For four months, the Tutt Street Place women’s supportive housing project hung in limbo because of a lawsuit by South Pandosy merchants. During that time Kelowna Mayor Sharon Shepherd worked tirelessly to clear the legal hurdles and get the project off the ground.
“I couldn’t believe how emotional I was feeling,” Shepherd said, as she prepared for today’s ceremonial groundbreaking ceremony. “I do a lot of groundbreakings but this is pretty special.”
She noted that earlier in the morning the weather looked quite dire. But by the time the ceremony rolled around, the skies had cleared and the sun was shinning. ”Somebody up there is watching over us and this project was meant to be,” she said.
Tutt Street Place is going up on the back half of a city-owned parking lot between Pandosy Avenue and Tutt Street. It will be operated by New Opportunities for Women (NOW) Canada.
The four-storey building will front onto Tutt Street and will include 24 one-bedroom units, 12 two-bedroom units and three three-bedroom units. The apartments will be on the top three levels while the ground floor will feature NOW Canada’s offices, program areas and common areas for tenants.
The accommodations will be available to women, with or without children, who have a proven financial need. Support services will include things like drug and alcohol counselling and help finding work and permanent housing.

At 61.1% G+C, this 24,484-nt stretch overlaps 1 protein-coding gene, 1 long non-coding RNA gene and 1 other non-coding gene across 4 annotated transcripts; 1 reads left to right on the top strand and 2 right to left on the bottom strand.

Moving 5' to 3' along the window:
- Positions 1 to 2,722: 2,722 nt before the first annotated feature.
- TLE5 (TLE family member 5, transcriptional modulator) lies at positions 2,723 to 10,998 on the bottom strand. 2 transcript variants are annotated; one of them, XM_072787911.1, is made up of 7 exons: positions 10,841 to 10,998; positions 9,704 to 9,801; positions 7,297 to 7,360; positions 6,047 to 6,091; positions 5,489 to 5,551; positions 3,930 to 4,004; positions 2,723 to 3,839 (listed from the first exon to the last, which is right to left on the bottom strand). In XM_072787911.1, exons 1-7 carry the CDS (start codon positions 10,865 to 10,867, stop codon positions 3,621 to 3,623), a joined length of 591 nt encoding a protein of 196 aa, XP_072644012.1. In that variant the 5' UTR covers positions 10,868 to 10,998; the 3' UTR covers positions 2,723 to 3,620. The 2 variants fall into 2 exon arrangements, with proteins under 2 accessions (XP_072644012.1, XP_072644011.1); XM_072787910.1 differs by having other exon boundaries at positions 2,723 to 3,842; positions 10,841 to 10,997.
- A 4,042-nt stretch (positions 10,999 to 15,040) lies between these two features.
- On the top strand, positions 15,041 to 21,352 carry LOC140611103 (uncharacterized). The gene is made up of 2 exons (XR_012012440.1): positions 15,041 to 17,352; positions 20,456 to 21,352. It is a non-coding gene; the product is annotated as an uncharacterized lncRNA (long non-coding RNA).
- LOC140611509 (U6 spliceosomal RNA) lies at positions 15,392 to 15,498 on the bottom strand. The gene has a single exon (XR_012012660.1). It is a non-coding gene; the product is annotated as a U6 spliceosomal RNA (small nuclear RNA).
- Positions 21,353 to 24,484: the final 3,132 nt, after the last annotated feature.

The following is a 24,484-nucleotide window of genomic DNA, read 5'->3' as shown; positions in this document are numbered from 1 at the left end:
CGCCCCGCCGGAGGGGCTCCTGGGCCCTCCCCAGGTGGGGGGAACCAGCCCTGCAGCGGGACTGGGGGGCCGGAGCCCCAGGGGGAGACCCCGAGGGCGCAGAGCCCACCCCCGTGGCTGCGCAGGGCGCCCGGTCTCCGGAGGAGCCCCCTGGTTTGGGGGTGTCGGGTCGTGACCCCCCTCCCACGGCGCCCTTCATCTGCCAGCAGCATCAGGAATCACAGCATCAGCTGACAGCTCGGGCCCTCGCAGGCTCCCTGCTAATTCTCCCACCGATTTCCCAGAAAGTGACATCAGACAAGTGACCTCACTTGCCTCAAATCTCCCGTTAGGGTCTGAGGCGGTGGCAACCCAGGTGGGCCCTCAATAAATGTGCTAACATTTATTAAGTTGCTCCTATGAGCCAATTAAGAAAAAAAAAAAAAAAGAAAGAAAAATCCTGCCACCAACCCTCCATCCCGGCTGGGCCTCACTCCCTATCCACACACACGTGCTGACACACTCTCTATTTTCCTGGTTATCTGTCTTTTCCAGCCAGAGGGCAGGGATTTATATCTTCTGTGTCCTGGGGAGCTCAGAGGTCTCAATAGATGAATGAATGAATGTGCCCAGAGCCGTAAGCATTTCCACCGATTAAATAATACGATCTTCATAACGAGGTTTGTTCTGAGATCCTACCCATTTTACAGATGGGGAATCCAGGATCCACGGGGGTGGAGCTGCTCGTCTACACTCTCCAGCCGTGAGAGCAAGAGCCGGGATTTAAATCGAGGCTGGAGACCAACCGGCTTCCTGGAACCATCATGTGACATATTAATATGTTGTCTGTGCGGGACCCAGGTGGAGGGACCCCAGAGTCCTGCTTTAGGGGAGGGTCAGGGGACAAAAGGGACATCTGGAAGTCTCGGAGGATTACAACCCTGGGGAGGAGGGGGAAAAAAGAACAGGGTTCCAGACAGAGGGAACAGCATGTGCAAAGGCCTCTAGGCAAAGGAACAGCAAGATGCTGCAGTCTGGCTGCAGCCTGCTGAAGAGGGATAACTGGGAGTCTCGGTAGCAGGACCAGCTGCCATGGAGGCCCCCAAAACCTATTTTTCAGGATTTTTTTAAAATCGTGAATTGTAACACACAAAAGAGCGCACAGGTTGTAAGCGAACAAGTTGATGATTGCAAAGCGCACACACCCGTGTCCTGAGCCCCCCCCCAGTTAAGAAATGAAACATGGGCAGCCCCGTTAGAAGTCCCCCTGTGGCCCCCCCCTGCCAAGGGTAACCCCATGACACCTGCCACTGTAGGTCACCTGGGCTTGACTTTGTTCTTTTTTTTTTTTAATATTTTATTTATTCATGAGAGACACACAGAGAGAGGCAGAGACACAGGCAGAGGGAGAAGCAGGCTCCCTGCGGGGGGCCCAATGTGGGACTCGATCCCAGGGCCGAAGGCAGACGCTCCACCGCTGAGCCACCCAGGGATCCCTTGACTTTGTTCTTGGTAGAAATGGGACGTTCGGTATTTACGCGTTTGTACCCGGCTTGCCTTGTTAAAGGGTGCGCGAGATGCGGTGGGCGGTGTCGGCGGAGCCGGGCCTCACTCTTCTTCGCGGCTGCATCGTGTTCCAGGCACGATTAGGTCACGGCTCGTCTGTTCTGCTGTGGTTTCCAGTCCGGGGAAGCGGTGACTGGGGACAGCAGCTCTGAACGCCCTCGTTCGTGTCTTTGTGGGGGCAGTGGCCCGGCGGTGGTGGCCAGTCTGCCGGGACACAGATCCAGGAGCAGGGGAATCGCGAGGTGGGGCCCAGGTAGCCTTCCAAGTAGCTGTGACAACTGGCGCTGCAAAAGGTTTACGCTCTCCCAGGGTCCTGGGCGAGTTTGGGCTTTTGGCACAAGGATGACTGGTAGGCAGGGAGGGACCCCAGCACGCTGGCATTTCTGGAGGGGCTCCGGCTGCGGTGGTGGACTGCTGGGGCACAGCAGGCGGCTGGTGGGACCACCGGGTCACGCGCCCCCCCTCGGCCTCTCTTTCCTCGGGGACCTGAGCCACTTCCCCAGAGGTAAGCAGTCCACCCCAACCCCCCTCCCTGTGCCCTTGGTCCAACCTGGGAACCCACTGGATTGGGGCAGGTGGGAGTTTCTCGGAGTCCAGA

Theresa Heath, who lives in another NOW Canada housing complex, spoke at the ceremony and credited the organization with helping her get on her feet and deal with her alcohol addiction.
“If it wasn’t for a NOW Canada apartment, I don’t know where I’d be,” she said. And because she has affordable rent she added, she doesn’t have to work two or three jobs just to put a roof over her head. “This has freed me to go to school, to pursue an education.”
The City of Kelowna supplied the land for Tutt Street Place, while the Real Estate Foundation of B.C. provided a $100,000 grant and NOW Canada came up with $671,140.
But the bulk of the funding, $9.1 million, is coming from the province, which has also committed to providing an annual operating subsidy of $292,500.
Tutt Street Place is the second of three Kelowna supportive housing projects promised by the province in a memorandum of understanding signed last March. In June, work began on the Willowbridge project on Boyce Crescent.
However, funding for the third project, a 49-unit longer term housing complex to be run by the John Howard Society in Rutland, has yet to materialize and it is uncertain when or whether it will.
“I’m not certain of the exact status [of the Rutland project] so what we’ve committed to do as local MLAs is continue to work towards completion of the project,” said cabinet minister and Kelowna-Mission MLA, Steve Thomson, who represented the government at the ceremony. “We know the community needs it, we know its part of the continuum of projects here…so we’d like to continue to work hard to make sure we can deliver that project here at some point.”